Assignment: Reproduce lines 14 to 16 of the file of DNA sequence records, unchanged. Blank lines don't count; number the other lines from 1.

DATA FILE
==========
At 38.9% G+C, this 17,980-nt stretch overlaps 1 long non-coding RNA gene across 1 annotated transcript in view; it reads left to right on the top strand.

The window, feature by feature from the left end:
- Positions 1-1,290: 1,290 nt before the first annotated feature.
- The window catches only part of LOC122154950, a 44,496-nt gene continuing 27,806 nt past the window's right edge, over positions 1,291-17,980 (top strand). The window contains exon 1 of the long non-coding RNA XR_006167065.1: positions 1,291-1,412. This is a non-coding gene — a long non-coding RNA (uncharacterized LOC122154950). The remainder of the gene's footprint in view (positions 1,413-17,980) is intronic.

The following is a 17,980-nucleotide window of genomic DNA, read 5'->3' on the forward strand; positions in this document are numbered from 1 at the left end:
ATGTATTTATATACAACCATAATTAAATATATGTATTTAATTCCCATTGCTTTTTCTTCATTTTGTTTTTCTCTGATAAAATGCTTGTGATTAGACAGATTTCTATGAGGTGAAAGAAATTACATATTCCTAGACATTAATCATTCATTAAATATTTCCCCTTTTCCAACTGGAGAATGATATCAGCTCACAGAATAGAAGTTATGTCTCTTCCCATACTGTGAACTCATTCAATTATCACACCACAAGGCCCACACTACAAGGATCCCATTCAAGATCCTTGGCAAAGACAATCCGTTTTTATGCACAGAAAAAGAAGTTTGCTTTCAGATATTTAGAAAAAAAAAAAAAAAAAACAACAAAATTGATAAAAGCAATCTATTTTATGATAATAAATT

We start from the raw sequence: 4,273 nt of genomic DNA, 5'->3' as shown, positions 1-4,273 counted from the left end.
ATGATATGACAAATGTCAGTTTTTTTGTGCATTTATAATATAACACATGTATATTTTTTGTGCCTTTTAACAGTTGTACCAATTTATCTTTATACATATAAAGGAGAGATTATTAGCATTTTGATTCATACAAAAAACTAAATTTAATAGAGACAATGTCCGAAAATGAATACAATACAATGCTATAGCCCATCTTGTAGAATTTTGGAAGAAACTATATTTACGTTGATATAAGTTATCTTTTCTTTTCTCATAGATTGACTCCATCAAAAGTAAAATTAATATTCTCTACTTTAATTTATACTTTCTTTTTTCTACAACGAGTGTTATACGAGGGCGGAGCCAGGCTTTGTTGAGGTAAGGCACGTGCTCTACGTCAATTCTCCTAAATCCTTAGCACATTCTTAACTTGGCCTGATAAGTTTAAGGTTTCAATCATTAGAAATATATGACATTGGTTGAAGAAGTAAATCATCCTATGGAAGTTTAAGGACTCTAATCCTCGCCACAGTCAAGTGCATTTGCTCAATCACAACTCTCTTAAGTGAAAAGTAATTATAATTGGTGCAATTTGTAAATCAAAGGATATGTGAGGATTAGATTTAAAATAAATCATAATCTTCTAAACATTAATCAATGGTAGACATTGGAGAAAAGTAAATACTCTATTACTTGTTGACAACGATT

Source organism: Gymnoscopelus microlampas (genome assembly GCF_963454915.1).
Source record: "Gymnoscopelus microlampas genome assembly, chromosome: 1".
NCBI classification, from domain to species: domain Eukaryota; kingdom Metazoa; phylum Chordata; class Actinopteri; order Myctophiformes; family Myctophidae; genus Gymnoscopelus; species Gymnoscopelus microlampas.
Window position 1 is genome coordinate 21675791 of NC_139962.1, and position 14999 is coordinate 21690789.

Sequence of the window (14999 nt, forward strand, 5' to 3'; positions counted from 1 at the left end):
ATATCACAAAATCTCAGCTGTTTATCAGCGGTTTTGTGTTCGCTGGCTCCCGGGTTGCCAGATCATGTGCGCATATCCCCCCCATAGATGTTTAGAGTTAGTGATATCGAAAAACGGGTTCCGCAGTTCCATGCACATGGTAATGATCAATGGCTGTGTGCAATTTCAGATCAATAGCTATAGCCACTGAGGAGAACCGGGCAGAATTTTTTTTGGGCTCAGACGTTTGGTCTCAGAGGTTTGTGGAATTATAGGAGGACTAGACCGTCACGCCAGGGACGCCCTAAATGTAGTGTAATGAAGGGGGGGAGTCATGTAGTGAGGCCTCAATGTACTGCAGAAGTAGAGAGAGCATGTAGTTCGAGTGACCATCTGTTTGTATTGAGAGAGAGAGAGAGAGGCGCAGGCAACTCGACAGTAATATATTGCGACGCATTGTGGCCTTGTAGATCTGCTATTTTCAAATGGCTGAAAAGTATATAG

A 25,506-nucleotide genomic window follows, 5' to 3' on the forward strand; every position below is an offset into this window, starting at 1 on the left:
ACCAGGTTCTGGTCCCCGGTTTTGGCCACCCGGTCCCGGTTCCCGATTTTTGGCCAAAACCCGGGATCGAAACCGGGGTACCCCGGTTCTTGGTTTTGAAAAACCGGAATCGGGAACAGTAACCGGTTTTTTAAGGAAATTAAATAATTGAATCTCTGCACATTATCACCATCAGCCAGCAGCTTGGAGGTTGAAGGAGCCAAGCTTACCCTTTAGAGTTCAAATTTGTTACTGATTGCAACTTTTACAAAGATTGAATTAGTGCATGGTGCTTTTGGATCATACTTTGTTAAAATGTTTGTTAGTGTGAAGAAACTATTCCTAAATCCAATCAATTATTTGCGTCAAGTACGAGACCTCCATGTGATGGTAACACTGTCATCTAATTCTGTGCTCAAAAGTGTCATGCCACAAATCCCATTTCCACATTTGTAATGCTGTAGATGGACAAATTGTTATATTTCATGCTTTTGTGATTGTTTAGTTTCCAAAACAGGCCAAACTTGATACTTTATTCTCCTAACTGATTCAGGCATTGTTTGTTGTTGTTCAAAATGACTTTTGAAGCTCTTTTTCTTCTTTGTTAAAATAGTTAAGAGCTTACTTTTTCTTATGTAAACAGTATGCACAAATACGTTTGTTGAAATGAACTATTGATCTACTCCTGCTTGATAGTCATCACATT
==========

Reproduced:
ATATCACAAAATCTCAGCTGTTTATCAGCGGTTTTGTGTTCGCTGGCTCCCGGGTTGCCAGATCATGTGCGCATATCCCCCCCATAGATGTTTAGAGTTAGTGATATCGAAAAACGGGTTCCGCAGTTCCATGCACATGGTAATGATCAATGGCTGTGTGCAATTTCAGATCAATAGCTATAGCCACTGAGGAGAACCGGGCAGAATTTTTTTTGGGCTCAGACGTTTGGTCTCAGAGGTTTGTGGAATTATAGGAGGACTAGACCGTCACGCCAGGGACGCCCTAAATGTAGTGTAATGAAGGGGGGGAGTCATGTAGTGAGGCCTCAATGTACTGCAGAAGTAGAGAGAGCATGTAGTTCGAGTGACCATCTGTTTGTATTGAGAGAGAGAGAGAGAGGCGCAGGCAACTCGACAGTAATATATTGCGACGCATTGTGGCCTTGTAGATCTGCTATTTTCAAATGGCTGAAAAGTATATAG

A 25,506-nucleotide genomic window follows, 5' to 3' on the forward strand; every position below is an offset into this window, starting at 1 on the left:
ACCAGGTTCTGGTCCCCGGTTTTGGCCACCCGGTCCCGGTTCCCGATTTTTGGCCAAAACCCGGGATCGAAACCGGGGTACCCCGGTTCTTGGTTTTGAAAAACCGGAATCGGGAACAGTAACCGGTTTTTTAAGGAAATTAAATAATTGAATCTCTGCACATTATCACCATCAGCCAGCAGCTTGGAGGTTGAAGGAGCCAAGCTTACCCTTTAGAGTTCAAATTTGTTACTGATTGCAACTTTTACAAAGATTGAATTAGTGCATGGTGCTTTTGGATCATACTTTGTTAAAATGTTTGTTAGTGTGAAGAAACTATTCCTAAATCCAATCAATTATTTGCGTCAAGTACGAGACCTCCATGTGATGGTAACACTGTCATCTAATTCTGTGCTCAAAAGTGTCATGCCACAAATCCCATTTCCACATTTGTAATGCTGTAGATGGACAAATTGTTATATTTCATGCTTTTGTGATTGTTTAGTTTCCAAAACAGGCCAAACTTGATACTTTATTCTCCTAACTGATTCAGGCATTGTTTGTTGTTGTTCAAAATGACTTTTGAAGCTCTTTTTCTTCTTTGTTAAAATAGTTAAGAGCTTACTTTTTCTTATGTAAACAGTATGCACAAATACGTTTGTTGAAATGAACTATTGATCTACTCCTGCTTGATAGTCATCACATT